Look at situations from all angles, and you will become more open.
If I were seriously ill and in desperate need of a physician, and if by some miracle I could secure either Hippocrates, the Father of Medicine, or a young doctor fresh from the Johns Hopkins School of Medicine, with his equipment comprising the latest developments in the technologies and techniques of medicine, I should, of course, take the young doctor. On the other hand, if I were commissioned to find a teacher for a group of adolescent boys and if, by some miracle, I could secure either Socrates or the latest Ph.D. from Teachers College, with his equipment of the latest technologies and techniques of teaching, with all due respect to the College that employs me and to my students, I am fairly certain that I would jump at the chance to get Socrates.
It will be said that the joy of mental adventure must be rare, that there are few who can appreciate it, and that ordinary education can take no account of so aristocratic a good. I do not believe this. The joy of mental adventure is far commoner in the young than in grown men and women. ...It is rare in later life because everything is done to kill it during education.
Times have changed, and science has made great progress, and so has our work; but our principles have only been confirmed, and along with them our conviction that mankind can hope for a solution to its problems, among which the most urgent are those of peace and unity, only by turning its attention and energies to the discovery of the child and to the development of the great potentialities of the human personality in the course of its formation.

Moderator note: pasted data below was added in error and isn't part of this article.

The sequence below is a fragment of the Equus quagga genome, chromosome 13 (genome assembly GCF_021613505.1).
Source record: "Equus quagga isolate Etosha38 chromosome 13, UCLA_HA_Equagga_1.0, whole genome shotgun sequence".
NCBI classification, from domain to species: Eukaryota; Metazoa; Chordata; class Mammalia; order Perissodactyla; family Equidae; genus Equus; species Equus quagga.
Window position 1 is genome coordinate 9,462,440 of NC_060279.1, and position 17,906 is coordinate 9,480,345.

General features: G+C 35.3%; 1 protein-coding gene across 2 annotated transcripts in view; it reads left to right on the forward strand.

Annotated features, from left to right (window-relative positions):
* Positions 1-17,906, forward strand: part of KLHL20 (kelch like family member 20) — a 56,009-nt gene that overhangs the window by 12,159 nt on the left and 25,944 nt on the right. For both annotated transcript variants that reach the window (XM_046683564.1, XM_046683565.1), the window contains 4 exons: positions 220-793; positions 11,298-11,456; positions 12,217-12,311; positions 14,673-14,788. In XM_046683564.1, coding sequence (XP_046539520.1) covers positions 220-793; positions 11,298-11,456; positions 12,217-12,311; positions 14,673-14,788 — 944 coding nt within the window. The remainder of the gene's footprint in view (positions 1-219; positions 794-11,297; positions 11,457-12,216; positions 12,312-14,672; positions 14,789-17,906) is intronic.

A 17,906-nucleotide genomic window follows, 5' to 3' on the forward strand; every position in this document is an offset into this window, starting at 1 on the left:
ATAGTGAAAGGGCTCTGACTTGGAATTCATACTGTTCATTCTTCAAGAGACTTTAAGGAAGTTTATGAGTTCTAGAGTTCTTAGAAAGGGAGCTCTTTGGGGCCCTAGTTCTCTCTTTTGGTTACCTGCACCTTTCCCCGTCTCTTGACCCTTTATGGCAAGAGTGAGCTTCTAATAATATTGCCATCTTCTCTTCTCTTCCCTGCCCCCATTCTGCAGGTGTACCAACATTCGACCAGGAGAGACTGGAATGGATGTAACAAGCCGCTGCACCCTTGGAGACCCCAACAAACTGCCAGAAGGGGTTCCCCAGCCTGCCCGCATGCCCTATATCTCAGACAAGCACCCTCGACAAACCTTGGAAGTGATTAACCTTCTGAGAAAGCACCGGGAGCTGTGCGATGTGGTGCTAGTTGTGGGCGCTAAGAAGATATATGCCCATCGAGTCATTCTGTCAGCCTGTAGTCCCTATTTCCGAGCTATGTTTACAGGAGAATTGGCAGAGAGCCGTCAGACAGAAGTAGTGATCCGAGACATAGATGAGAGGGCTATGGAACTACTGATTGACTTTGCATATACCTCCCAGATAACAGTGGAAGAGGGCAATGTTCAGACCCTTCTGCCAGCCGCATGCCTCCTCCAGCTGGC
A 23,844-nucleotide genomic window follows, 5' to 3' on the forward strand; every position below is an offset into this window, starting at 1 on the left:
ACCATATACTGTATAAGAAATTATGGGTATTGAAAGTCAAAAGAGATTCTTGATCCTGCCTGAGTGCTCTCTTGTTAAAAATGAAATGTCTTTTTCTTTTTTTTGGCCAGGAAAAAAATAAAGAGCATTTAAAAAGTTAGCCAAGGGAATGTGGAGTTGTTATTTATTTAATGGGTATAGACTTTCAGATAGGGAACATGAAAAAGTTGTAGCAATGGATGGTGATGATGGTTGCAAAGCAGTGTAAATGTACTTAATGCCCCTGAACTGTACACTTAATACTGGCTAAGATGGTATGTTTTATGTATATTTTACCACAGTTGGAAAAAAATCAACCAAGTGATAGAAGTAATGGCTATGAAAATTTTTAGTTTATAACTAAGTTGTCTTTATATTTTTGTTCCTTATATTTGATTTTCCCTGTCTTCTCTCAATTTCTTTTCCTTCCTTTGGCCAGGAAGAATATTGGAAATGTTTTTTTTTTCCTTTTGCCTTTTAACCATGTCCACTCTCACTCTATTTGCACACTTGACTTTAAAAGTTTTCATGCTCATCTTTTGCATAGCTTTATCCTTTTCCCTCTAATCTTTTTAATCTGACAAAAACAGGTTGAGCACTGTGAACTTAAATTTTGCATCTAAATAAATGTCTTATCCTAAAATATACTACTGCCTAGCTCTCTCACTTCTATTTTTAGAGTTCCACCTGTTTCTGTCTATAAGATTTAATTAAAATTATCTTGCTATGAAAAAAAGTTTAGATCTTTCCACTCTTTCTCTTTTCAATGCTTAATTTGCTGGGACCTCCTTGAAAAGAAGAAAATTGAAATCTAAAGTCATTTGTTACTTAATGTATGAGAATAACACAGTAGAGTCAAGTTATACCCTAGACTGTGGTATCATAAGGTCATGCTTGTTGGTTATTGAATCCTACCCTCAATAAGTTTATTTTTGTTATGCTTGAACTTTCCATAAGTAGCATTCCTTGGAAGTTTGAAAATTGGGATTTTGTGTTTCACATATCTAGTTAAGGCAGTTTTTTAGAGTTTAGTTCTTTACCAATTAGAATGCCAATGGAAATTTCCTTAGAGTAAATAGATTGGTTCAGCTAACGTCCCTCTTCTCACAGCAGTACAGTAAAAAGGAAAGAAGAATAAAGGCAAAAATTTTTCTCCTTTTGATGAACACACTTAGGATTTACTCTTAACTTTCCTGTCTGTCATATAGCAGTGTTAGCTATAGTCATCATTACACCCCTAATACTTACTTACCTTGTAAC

If school success were a reliable index of human capacity, we should be able to go a step further and say that the intelligence test is a general measure of human capacity. But of course no such claim can be made for school success, for that would be to say that the purpose of the schools is to measure capacity. It is impossible to admit this. The childÂ’s success with school work cannot be a measure of a childÂ’s success in life. On the contrary, his success in life must be a significant measure of the schoolÂ’s success in developing the capacities of the child. If a child fails in school and then fails in life, the school cannot sit back and say: you see how accurately I predicted this. Unless we are to admit that education is essentially impotent, we have to throw back the childÂ’s failure at the school, and describe it as a failure not by the child but by the school.http://historymatters.gmu.edu/d/5172/